As he quietly walked down the hall, Krebs could see that the door to the room at the end was ajar. When he reached it, he saw the ‘7’ on the door. Krebs remained in the doorway. There was a little maid’s wagon with linen and towels inside. He looked to the far end of the room. Hannah was bent over, tucking the sheets in, preparing the bed. He watched her, a strong, hardworking girl with light-brown hair in long thick braids hanging down in front of her as she worked—he could not see her braids well from where he stood, but he could picture them. He watched her large, full behind, covered by the long Prussian blue skirt. He watched the apron strings and skirt shake with her brisk movements.

Quietly Krebs removed the key from the outer keyhole and shut the door. Then he locked it.

The Vampire Trees

Perhaps out of curiosity--or more likely due to sheer boredom--Maria-Rita reached out her arm and picked up the strange globe from under the coffee table. "What's this?" she asked me in English. 

"I don't know. I thought it was Oscar's." Oscar is her son.

"I've never seen it before. It's kind of heavy--and it's humming!" she said, holding the sphere up near her ear.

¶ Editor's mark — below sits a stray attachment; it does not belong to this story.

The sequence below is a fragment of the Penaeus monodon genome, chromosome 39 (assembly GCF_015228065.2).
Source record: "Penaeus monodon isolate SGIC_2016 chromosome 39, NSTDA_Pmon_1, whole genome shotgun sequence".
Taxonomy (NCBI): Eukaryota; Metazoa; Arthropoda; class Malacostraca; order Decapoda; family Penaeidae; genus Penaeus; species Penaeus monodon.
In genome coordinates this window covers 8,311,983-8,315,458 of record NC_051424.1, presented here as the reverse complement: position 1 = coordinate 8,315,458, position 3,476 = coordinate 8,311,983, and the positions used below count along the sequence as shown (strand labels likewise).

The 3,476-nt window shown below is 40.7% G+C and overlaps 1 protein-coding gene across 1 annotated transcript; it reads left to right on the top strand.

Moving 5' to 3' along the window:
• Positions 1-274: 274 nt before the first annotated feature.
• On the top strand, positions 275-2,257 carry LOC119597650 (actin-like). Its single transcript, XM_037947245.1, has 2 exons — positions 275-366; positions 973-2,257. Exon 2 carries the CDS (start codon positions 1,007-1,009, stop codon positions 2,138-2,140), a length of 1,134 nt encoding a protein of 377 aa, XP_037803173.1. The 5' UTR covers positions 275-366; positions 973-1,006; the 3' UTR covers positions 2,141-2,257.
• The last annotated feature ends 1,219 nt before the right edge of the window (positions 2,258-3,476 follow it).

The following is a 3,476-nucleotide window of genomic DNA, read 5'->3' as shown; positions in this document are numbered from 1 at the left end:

"Jesus!" I swore, suddenly realizing the danger, and jumping to my feet. "Dont move, Maria-Rita!" I ran for the rubbing alcohol. If this weird thing wasn't Oscar's, then Jean and Jose must have brought it with them--from an alien flying saucer!

I liberally swabbed Maria-Rita's hands, arms and the globe with alcohol, for who knew what it could do, or what it was? The damn thing might have been radioactive, for all I knew. I was negligent in leaving it lying there, but that is where Jean and Jose had left it. I had been too preoccupied to stop and really consider this strange clockwork soccerball of theirs.

"What is this?" Maria-Rita said. "A toy? Some kind of alien plaything?"